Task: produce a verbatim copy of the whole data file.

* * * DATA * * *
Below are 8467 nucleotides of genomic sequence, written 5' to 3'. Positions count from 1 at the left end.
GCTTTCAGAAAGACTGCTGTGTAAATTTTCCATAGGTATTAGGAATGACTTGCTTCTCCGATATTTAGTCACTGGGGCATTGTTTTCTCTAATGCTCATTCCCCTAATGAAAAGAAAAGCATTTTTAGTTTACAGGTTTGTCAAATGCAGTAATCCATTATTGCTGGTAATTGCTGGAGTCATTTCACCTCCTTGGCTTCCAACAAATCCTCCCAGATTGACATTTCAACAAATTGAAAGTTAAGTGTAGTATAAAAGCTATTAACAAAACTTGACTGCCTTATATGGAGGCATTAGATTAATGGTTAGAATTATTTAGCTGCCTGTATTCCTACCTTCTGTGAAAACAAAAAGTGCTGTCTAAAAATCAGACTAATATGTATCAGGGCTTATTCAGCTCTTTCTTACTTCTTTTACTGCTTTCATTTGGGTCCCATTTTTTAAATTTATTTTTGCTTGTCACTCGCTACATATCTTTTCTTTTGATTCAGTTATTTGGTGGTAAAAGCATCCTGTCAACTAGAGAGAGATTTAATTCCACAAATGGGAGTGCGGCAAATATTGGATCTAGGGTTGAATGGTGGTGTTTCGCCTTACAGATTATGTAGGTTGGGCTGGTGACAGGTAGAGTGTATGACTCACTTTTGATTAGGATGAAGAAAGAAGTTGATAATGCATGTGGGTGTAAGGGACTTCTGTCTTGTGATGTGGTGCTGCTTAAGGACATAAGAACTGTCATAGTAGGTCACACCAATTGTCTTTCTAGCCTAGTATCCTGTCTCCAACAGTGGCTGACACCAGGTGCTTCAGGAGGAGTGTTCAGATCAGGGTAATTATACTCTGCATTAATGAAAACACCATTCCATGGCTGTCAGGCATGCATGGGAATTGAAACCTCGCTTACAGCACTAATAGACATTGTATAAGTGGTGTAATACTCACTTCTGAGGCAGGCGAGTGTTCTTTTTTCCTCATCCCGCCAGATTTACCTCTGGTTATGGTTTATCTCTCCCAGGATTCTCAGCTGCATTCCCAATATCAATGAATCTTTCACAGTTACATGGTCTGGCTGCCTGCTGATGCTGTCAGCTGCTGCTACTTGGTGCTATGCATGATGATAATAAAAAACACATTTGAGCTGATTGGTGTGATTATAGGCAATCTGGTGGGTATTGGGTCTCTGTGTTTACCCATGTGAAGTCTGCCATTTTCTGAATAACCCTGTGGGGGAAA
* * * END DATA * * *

Below are 8467 nucleotides of genomic sequence, written 5' to 3'. Positions count from 1 at the left end.
GCTTTCAGAAAGACTGCTGTGTAAATTTTCCATAGGTATTAGGAATGACTTGCTTCTCCGATATTTAGTCACTGGGGCATTGTTTTCTCTAATGCTCATTCCCCTAATGAAAAGAAAAGCATTTTTAGTTTACAGGTTTGTCAAATGCAGTAATCCATTATTGCTGGTAATTGCTGGAGTCATTTCACCTCCTTGGCTTCCAACAAATCCTCCCAGATTGACATTTCAACAAATTGAAAGTTAAGTGTAGTATAAAAGCTATTAACAAAACTTGACTGCCTTATATGGAGGCATTAGATTAATGGTTAGAATTATTTAGCTGCCTGTATTCCTACCTTCTGTGAAAACAAAAAGTGCTGTCTAAAAATCAGACTAATATGTATCAGGGCTTATTCAGCTCTTTCTTACTTCTTTTACTGCTTTCATTTGGGTCCCATTTTTTAAATTTATTTTTGCTTGTCACTCGCTACATATCTTTTCTTTTGATTCAGTTATTTGGTGGTAAAAGCATCCTGTCAACTAGAGAGAGATTTAATTCCACAAATGGGAGTGCGGCAAATATTGGATCTAGGGTTGAATGGTGGTGTTTCGCCTTACAGATTATGTAGGTTGGGCTGGTGACAGGTAGAGTGTATGACTCACTTTTGATTAGGATGAAGAAAGAAGTTGATAATGCATGTGGGTGTAAGGGACTTCTGTCTTGTGATGTGGTGCTGCTTAAGGACATAAGAACTGTCATAGTAGGTCACACCAATTGTCTTTCTAGCCTAGTATCCTGTCTCCAACAGTGGCTGACACCAGGTGCTTCAGGAGGAGTGTTCAGATCAGGGTAATTATACTCTGCATTAATGAAAACACCATTCCATGGCTGTCAGGCATGCATGGGAATTGAAACCTCGCTTACAGCACTAATAGACATTGTATAAGTGGTGTAATACTCACTTCTGAGGCAGGCGAGTGTTCTTTTTTCCTCATCCCGCCAGATTTACCTCTGGTTATGGTTTATCTCTCCCAGGATTCTCAGCTGCATTCCCAATATCAATGAATCTTTCACAGTTACATGGTCTGGCTGCCTGCTGATGCTGTCAGCTGCTGCTACTTGGTGCTATGCATGATGATAATAAAAAACACATTTGAGCTGATTGGTGTGATTATAGGCAATCTGGTGGGTATTGGGTCTCTGTGTTTACCCATGTGAAGTCTGCCATTTTCTGAATAACCCTGTGGGGGAAA